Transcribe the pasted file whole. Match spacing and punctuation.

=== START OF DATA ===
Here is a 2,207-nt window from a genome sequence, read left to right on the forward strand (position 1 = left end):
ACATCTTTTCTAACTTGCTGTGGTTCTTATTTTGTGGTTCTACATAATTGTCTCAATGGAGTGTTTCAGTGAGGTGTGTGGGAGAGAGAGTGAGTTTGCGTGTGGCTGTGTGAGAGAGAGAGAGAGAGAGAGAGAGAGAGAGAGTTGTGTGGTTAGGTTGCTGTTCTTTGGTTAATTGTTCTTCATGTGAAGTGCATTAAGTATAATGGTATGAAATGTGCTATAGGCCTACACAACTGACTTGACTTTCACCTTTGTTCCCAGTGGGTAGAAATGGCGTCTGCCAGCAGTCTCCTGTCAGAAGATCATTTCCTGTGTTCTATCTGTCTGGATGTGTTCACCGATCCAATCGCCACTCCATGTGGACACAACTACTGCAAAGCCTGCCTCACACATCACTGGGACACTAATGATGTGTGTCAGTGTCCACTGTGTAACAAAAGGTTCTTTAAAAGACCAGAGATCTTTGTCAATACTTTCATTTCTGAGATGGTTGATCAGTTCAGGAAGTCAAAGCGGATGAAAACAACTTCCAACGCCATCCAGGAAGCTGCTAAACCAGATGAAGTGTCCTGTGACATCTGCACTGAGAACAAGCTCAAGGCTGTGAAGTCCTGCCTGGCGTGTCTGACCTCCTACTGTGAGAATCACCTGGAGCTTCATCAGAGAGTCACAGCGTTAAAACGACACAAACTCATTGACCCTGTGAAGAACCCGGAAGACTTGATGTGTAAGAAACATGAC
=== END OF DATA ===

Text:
Here is a 2,207-nt window from a genome sequence, read left to right on the forward strand (position 1 = left end):
ACATCTTTTCTAACTTGCTGTGGTTCTTATTTTGTGGTTCTACATAATTGTCTCAATGGAGTGTTTCAGTGAGGTGTGTGGGAGAGAGAGTGAGTTTGCGTGTGGCTGTGTGAGAGAGAGAGAGAGAGAGAGAGAGAGAGAGAGTTGTGTGGTTAGGTTGCTGTTCTTTGGTTAATTGTTCTTCATGTGAAGTGCATTAAGTATAATGGTATGAAATGTGCTATAGGCCTACACAACTGACTTGACTTTCACCTTTGTTCCCAGTGGGTAGAAATGGCGTCTGCCAGCAGTCTCCTGTCAGAAGATCATTTCCTGTGTTCTATCTGTCTGGATGTGTTCACCGATCCAATCGCCACTCCATGTGGACACAACTACTGCAAAGCCTGCCTCACACATCACTGGGACACTAATGATGTGTGTCAGTGTCCACTGTGTAACAAAAGGTTCTTTAAAAGACCAGAGATCTTTGTCAATACTTTCATTTCTGAGATGGTTGATCAGTTCAGGAAGTCAAAGCGGATGAAAACAACTTCCAACGCCATCCAGGAAGCTGCTAAACCAGATGAAGTGTCCTGTGACATCTGCACTGAGAACAAGCTCAAGGCTGTGAAGTCCTGCCTGGCGTGTCTGACCTCCTACTGTGAGAATCACCTGGAGCTTCATCAGAGAGTCACAGCGTTAAAACGACACAAACTCATTGACCCTGTGAAGAACCCGGAAGACTTGATGTGTAAGAAACATGAC